An Overview of Bike Accidents in Canada: Is Canada Prone to Bike Accidents?

Airdrie Personal Injury Lawyer > Blog > Motorcycle Accident > An Overview of Bike Accidents in Canada: Is Canada Prone to Bike Accidents?

It is a bright and sunny evening where the sun’s golden ray is falling on the street near a house in Toronto. You beg your mother to allow you to go cycling, but she insists it is unsafe. When we talk about two-wheelers, we often consider danger and convenience together.

Bikes are one of the most comforting and easy to move around vehicles as bike accidents are very common in Canada. Reports say that more than half of the bikers in Canada have been involved in accidents at least once The numbers exhibit how the roads and other vehicles in Canada have been so dangerous.

A statistical analysis of bike accidents in Canada

Many injury events can occur from bike accidents. Every year the country has recorded many such events.

The Canadian Vital Statistics: Death Database (CVSD) recorded 890 deaths between 2006 and 2017, with, on average, 74 deaths per year. Bike collisions were 73% of the total fatal accident events. Moreover, around 7,500 serious injuries have been recorded between 1994 and 2012. In the year 2014/15 alone, 4,200 bikers were hospitalized from bike accidents. And, the numbers are not decreasing in the present scenario as well.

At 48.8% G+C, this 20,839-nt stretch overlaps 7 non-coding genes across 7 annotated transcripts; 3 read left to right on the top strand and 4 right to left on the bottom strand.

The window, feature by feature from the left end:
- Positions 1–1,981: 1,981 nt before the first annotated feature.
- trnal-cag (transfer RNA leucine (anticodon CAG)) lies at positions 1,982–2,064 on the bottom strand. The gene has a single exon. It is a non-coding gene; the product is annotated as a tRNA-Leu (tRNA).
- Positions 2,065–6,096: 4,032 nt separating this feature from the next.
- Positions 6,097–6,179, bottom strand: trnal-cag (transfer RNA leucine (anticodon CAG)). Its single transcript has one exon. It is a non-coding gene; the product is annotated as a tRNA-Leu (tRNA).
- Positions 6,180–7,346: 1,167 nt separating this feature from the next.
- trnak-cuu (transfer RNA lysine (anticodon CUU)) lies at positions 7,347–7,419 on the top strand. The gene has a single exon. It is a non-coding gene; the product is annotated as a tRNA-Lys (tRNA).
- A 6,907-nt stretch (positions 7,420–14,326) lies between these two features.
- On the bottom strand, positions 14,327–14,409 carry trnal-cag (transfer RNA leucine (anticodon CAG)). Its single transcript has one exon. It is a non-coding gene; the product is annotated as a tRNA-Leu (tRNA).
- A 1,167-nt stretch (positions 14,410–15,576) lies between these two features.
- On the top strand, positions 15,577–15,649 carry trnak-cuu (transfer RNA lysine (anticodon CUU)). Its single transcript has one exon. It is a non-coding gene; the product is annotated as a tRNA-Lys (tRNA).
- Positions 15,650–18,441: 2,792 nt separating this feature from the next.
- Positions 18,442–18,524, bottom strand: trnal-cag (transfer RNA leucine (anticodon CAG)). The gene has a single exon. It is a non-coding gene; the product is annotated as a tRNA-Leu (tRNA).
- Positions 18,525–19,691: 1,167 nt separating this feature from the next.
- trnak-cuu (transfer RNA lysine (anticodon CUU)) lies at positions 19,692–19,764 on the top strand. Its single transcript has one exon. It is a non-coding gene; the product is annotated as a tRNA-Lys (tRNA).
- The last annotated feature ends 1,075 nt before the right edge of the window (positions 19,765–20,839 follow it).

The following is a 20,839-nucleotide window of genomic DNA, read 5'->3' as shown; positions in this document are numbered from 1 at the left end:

Another data shows that the ratio of light vehicle driver death to biker death is around 6:1. This suggests that in every 7 road accidents, at least 1 biker dies. It has been concluded that motorcyclists are 13.5 times more in danger of losing their life from a bike accident than other light vehicle drivers.

If we look at gender differences, more men are dying than girls from bike accidents. In addition, at least 1 in every 3 bikers involved in fatal accidents were not wearing helmets, and males dominate here in number. Moreover, Canada has experienced bike accidents among men who are less than 20 or just 20 years old.

Common causes of bike accidents

Alcohol consumption

Drunk driving and riding is the leading cause of many accidents. Bike accidents follow the same pattern. Between 2008 and 2014, about 25% of motorcycle deaths were caused by alcohol consumption in Ontario alone.

Furthermore, alcohol or drug use has been a significant reason for bike accidents during the years 2006 to 2017 in overall Canada. The majority of the cases include young working adults being involved in bike accidents due to alcohol consumption before riding.

Crossing the Speed Limit

The young working adults are always adventurous. While drunk riding is common for them, they cross the speed limit every now and then. As a result, around 12% of motorcycle deaths are caused by high-speed riding.

Low experience level

Although people may be eligible to ride bikes once they are over the age of 18, many people do not have enough prior experience. Canada has been recording bike accidents that involve riders who have only 5 to 6 months of previous experience.

Not using safety gears

Canada believes that bike accident fatalities can be reduced by 37% if bikers start wearing a helmet. Although most Canadians wear helmets, most of their helmets are not enough to keep them safe from accidents. In addition, many bikers had non-functional lightings, rearview mirrors, and problems in brakes that cause bike accidents.